Isoflavones are a class of phytochemicals, which are compounds found only in plants. They are also a type of phytoestrogen, or plant hormone, that resembles human estrogen in chemical structure yet are weaker. By mimicking human estrogen at certain sites in the body, isoflavones provide many health benefits that help us to avoid disease.
Isoflavones are found in soybeans, chick peas and other legumes. However, soybeans are unique because they have the highest concentration of these powerful compounds, especially genistein and daidzein.
Current findings suggest that eating soy foods – natural sources of isoflavones – can protect and enhance our overall health. Isoflavones work together with soy protein in fighting disease.
The highest amounts of isoflavones and soy protein are found in tempeh, whole soybeans (such as edamame), textured soy protein, soy nuts, tofu and soy milk.
Isoflavones show tremendous potential to fight disease on several fronts. They have been shown to help prevent the buildup of arterial plaque, which reduces the risk of coronary heart disease and stroke. Isoflavones may help reduce breast cancer by blocking the cancer-causing effects of human estrogen. They may also prevent prostate cancer by hindering cell growth. Isoflavones can fight osteoporosis by stimulating bone formation and inhibiting bone resorption. They may even relieve some menopausal symptoms as well.
Soy isoflavones have antioxidant properties which protect the cardiovascular system from oxidation of LDL (the bad) cholesterol. Oxidized LDL cholesterol accumulates in the arteries as patches of fatty buildup which blocks the flow of blood, resulting in atherosclerosis. Genistein inhibits the growth of cells that form this artery clogging plaque. Arteries damaged by atherosclerosis usually form blood clots. This can lead to a heart attack if the clot goes to the heart, or a stroke if it goes to the brain.
Being a weak form of estrogen, isoflavones can compete at estrogen receptor sites, blocking the stronger version naturally produced by the body from exerting its full effect. Since high blood levels of estrogen are an established risk factor for breast cancer, weaker forms of estrogen may provide protection against this disease.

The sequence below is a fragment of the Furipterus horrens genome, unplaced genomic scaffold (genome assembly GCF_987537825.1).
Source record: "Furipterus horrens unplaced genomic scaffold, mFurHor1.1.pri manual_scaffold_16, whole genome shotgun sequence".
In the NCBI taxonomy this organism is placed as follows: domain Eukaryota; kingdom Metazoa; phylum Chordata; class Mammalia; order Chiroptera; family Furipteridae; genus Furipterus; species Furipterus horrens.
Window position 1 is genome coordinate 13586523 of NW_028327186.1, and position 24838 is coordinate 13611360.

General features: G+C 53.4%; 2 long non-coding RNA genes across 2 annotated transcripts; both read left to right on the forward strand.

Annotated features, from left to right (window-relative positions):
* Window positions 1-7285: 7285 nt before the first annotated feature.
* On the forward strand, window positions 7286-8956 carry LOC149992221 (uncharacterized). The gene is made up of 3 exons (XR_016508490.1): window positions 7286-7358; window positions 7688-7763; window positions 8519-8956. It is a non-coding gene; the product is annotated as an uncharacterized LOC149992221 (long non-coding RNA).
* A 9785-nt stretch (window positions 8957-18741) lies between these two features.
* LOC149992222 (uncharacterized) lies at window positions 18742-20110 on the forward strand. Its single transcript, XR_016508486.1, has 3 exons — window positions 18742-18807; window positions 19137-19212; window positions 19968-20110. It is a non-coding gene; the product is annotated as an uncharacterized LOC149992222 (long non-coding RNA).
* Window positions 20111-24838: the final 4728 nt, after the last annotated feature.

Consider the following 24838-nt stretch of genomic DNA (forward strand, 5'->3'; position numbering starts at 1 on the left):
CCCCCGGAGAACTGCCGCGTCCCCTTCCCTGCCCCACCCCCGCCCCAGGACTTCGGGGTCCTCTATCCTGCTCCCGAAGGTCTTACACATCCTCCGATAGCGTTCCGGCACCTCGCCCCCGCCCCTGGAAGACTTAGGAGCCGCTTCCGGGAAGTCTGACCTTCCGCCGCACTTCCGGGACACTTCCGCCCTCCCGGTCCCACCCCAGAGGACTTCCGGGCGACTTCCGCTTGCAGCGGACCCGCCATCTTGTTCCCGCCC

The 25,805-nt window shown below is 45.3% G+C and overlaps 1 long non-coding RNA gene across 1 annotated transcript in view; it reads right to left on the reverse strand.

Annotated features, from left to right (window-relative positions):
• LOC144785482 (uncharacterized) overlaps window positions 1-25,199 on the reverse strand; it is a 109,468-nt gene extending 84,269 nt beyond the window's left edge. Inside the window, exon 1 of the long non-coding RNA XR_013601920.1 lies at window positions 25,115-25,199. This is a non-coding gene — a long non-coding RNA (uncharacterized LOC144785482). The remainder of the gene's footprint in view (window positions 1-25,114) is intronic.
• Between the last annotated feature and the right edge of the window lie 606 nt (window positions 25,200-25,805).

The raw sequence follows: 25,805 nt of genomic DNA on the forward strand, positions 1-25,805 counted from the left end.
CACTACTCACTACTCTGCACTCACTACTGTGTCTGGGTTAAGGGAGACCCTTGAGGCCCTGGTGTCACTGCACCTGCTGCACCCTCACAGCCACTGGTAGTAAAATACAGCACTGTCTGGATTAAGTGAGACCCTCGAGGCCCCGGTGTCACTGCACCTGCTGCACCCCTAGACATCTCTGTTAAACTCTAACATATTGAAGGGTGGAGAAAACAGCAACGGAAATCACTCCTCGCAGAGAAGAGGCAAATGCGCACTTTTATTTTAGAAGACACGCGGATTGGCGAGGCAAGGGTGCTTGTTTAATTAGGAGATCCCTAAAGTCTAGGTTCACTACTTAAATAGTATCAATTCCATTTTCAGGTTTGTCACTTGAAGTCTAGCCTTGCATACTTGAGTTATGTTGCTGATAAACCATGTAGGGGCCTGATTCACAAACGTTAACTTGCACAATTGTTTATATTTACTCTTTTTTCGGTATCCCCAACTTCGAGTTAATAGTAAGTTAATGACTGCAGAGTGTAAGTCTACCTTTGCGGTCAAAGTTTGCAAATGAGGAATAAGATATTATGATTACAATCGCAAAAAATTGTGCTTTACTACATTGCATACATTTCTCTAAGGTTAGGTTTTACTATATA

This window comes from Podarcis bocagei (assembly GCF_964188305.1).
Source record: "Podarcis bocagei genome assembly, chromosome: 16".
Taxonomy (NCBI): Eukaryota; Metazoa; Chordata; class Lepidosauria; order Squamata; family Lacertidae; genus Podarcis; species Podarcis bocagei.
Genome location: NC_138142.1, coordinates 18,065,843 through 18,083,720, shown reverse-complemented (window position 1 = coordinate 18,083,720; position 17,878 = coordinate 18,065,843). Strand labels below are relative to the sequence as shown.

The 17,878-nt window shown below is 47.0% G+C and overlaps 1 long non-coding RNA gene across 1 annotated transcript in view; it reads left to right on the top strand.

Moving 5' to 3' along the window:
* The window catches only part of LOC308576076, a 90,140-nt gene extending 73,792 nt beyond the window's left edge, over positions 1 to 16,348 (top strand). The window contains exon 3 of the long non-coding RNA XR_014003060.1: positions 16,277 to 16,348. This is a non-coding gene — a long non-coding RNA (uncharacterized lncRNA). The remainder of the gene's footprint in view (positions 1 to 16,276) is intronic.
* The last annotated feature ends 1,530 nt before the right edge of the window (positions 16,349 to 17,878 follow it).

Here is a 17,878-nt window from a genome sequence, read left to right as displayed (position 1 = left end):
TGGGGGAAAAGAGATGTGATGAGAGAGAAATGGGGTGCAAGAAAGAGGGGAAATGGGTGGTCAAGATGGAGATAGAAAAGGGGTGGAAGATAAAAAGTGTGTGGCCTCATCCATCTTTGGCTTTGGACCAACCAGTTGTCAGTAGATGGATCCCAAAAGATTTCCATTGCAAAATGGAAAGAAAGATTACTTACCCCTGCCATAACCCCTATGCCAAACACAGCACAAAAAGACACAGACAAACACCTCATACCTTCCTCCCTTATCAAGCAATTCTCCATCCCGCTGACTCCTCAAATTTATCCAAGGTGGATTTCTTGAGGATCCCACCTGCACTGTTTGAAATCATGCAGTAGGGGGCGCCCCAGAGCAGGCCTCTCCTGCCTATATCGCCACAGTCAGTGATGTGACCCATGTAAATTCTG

Genistein has been found to hinder breast cancer as well as prostate cancer. Results from a new University of California study show that genistein slowed prostate cancer growth and caused prostate cancer cells to die. It acts against cancer cells in a way similar to many common cancer-treating drugs.
Studies show that isoflavones account for approximately three-fourths of soy's protection, while its protein is responsible for about one-fourth. The best way to consume isoflavones is in food form, so that you can benefit from all of soy's nutrients and beneficial compounds.
Researchers recommend consuming at least one to two servings of soy-based foods per day. A serving is equal to 1 ounce of soy nuts; 4 ounces of tempeh, textured soy protein (cooked), or edamame; or 8 ounces of soymilk.
Amongst 65 children aged 11 to 72 months with chronic constipation, 68% had a positive response with regard to bowel movements while receiving soy milk.
Although study results are sometimes confusing on the issue of soy extracts and menopause, some studies have shown clear benefit. One such study concluded that a particular soy product "...may be a safe and efficacious therapy for relief of hot flushes in women who refuse or have contraindications for hormone replacement therapy." [Menopause 2000;7: pp.105-111]
The North American Menopause Society suggests that soy isoflavones can also be a natural alternative to estrogen replacement therapy for relief of mild menopausal symptoms. It may help offset the drop in estrogen and regulate its fluctuations that occur at menopause. Many women have reported a reduction in their hot flashes and night sweats when they regularly consume soy foods, such as tempeh or tofu.